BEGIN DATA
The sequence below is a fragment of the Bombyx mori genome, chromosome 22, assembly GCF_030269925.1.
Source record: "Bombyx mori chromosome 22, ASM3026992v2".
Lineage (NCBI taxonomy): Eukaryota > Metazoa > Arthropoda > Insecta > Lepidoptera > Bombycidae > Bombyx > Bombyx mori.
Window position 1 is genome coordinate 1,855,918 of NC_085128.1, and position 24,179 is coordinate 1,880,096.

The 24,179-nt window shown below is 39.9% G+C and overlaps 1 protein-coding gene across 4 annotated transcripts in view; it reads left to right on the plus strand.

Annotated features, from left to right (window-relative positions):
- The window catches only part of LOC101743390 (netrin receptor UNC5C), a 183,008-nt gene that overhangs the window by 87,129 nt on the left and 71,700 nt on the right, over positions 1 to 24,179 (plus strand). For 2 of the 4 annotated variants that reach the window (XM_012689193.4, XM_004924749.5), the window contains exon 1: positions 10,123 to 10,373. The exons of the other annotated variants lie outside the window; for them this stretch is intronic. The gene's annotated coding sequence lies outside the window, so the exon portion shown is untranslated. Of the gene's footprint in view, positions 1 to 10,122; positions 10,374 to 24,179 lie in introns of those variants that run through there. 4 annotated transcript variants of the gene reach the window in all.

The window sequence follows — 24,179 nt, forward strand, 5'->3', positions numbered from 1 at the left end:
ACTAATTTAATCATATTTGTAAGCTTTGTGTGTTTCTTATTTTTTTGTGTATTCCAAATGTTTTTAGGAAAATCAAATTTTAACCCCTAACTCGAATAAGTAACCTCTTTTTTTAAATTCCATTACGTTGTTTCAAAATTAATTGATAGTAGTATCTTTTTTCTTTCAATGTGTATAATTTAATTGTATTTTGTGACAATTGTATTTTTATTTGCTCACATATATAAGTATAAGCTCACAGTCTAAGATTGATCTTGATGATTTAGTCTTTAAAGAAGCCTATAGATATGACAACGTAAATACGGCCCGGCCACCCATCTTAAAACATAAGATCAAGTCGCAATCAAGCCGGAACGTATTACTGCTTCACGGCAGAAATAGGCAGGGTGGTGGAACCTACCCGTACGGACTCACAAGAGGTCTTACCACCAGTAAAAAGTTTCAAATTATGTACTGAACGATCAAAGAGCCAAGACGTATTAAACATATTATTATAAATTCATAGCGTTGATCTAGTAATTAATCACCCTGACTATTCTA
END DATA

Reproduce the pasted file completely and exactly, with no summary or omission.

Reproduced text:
The sequence below is a fragment of the Bombyx mori genome, chromosome 22, assembly GCF_030269925.1.
Source record: "Bombyx mori chromosome 22, ASM3026992v2".
Lineage (NCBI taxonomy): Eukaryota > Metazoa > Arthropoda > Insecta > Lepidoptera > Bombycidae > Bombyx > Bombyx mori.
Window position 1 is genome coordinate 1,855,918 of NC_085128.1, and position 24,179 is coordinate 1,880,096.

The 24,179-nt window shown below is 39.9% G+C and overlaps 1 protein-coding gene across 4 annotated transcripts in view; it reads left to right on the plus strand.

Annotated features, from left to right (window-relative positions):
- The window catches only part of LOC101743390 (netrin receptor UNC5C), a 183,008-nt gene that overhangs the window by 87,129 nt on the left and 71,700 nt on the right, over positions 1 to 24,179 (plus strand). For 2 of the 4 annotated variants that reach the window (XM_012689193.4, XM_004924749.5), the window contains exon 1: positions 10,123 to 10,373. The exons of the other annotated variants lie outside the window; for them this stretch is intronic. The gene's annotated coding sequence lies outside the window, so the exon portion shown is untranslated. Of the gene's footprint in view, positions 1 to 10,122; positions 10,374 to 24,179 lie in introns of those variants that run through there. 4 annotated transcript variants of the gene reach the window in all.

The window sequence follows — 24,179 nt, forward strand, 5'->3', positions numbered from 1 at the left end:
ACTAATTTAATCATATTTGTAAGCTTTGTGTGTTTCTTATTTTTTTGTGTATTCCAAATGTTTTTAGGAAAATCAAATTTTAACCCCTAACTCGAATAAGTAACCTCTTTTTTTAAATTCCATTACGTTGTTTCAAAATTAATTGATAGTAGTATCTTTTTTCTTTCAATGTGTATAATTTAATTGTATTTTGTGACAATTGTATTTTTATTTGCTCACATATATAAGTATAAGCTCACAGTCTAAGATTGATCTTGATGATTTAGTCTTTAAAGAAGCCTATAGATATGACAACGTAAATACGGCCCGGCCACCCATCTTAAAACATAAGATCAAGTCGCAATCAAGCCGGAACGTATTACTGCTTCACGGCAGAAATAGGCAGGGTGGTGGAACCTACCCGTACGGACTCACAAGAGGTCTTACCACCAGTAAAAAGTTTCAAATTATGTACTGAACGATCAAAGAGCCAAGACGTATTAAACATATTATTATAAATTCATAGCGTTGATCTAGTAATTAATCACCCTGACTATTCTA